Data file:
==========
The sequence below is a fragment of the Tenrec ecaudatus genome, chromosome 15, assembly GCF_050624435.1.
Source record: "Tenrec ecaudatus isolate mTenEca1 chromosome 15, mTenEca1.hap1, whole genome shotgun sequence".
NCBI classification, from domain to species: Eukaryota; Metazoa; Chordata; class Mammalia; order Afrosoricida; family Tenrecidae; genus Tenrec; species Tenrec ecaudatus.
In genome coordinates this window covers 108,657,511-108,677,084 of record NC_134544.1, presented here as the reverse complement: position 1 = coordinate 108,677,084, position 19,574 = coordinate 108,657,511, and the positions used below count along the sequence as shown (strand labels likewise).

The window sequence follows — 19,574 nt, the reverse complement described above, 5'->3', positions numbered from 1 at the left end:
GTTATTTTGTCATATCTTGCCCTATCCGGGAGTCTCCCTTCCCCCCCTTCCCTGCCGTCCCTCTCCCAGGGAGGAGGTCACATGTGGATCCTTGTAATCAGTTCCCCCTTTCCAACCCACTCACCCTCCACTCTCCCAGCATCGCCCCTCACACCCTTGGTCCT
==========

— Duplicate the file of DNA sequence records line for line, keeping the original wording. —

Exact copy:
The sequence below is a fragment of the Tenrec ecaudatus genome, chromosome 15, assembly GCF_050624435.1.
Source record: "Tenrec ecaudatus isolate mTenEca1 chromosome 15, mTenEca1.hap1, whole genome shotgun sequence".
NCBI classification, from domain to species: Eukaryota; Metazoa; Chordata; class Mammalia; order Afrosoricida; family Tenrecidae; genus Tenrec; species Tenrec ecaudatus.
In genome coordinates this window covers 108,657,511-108,677,084 of record NC_134544.1, presented here as the reverse complement: position 1 = coordinate 108,677,084, position 19,574 = coordinate 108,657,511, and the positions used below count along the sequence as shown (strand labels likewise).

The window sequence follows — 19,574 nt, the reverse complement described above, 5'->3', positions numbered from 1 at the left end:
GTTATTTTGTCATATCTTGCCCTATCCGGGAGTCTCCCTTCCCCCCCTTCCCTGCCGTCCCTCTCCCAGGGAGGAGGTCACATGTGGATCCTTGTAATCAGTTCCCCCTTTCCAACCCACTCACCCTCCACTCTCCCAGCATCGCCCCTCACACCCTTGGTCCT